• Php tricks: print_r(); and how to make it work for you.

    Posted on November 18, 2010 by in Blog

    Chances are if you are a php developer, there will be a time when you will need to inspect a variable and its contents.  The best way I’ve found is to do so is through using the “print_r($variable)” command.

    However, you might find that print_r() lacks a certain luster.  Well, that luster is the wonders of “<pre>.”  If you are unfamiliar with the html element <pre></pre>, it is short for ‘Preformatted’ and simply means that any white-space formatting between the beginning and ending <pre> tags will be preserved when the browser outputs the text to screen..   This happens to be extremely valuable when examining an array, or an object, because of their multi-demensions.

    What I’ve done is created a new function, print_p(), which wraps print_r() with <pre> and </pre> for convenience.  Otherwise, if you want to see preformatted-text, you need to manually print”<pre>”; print_r(the variable); print “</pre>”;  which can be very time consuming if you frequently find yourself debugging..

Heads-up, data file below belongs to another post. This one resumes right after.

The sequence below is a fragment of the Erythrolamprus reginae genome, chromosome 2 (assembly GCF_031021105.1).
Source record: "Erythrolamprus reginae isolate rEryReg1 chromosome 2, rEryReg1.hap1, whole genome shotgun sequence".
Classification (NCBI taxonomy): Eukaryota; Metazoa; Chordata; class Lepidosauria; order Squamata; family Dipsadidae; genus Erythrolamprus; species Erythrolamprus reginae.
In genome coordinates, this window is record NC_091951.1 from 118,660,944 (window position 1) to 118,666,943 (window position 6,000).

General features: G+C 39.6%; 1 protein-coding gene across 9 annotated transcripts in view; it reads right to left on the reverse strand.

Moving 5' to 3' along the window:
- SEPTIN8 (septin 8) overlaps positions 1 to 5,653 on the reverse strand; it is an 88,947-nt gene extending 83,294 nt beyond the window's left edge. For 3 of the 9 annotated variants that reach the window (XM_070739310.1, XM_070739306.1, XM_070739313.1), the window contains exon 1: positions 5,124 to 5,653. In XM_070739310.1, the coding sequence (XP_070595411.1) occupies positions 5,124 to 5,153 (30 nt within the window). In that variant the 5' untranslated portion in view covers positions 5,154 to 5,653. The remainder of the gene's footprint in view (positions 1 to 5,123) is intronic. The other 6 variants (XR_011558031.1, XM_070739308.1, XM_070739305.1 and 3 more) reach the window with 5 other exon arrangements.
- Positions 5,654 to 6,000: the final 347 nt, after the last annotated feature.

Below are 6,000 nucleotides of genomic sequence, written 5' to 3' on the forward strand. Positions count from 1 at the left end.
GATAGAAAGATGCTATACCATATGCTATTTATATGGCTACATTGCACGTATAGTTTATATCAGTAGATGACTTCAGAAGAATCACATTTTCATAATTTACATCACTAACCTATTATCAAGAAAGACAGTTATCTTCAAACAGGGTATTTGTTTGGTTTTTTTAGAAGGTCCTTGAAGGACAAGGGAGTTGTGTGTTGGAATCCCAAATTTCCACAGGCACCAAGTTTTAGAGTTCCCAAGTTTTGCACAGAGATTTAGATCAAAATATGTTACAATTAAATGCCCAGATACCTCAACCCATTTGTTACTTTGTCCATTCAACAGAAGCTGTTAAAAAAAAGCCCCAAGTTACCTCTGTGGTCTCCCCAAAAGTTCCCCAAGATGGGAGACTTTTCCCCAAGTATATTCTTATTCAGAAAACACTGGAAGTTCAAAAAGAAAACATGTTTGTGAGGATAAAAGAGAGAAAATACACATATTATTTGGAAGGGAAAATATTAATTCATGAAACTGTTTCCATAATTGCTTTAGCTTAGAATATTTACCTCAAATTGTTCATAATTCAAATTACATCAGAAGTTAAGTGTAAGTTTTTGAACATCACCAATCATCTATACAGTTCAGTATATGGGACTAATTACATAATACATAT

So, just place this somewhere in yours script, or wherever you feel necessary, but just think, print_p() can speed up your debugging.

    function print_p($var){
         print “<pre>”;
         print “</pre>”;

    If you want to capture print_r()’s output in a variable, instead of printing it directly to the screen, you can pass true as the second parameter ie: $output = print_r($var, true);

    This way, you can include debug via the error_log($output) file, keep in mind that pre formatting will not work in the error_log.

    For further reading on the function-print_r() please visit php.net.


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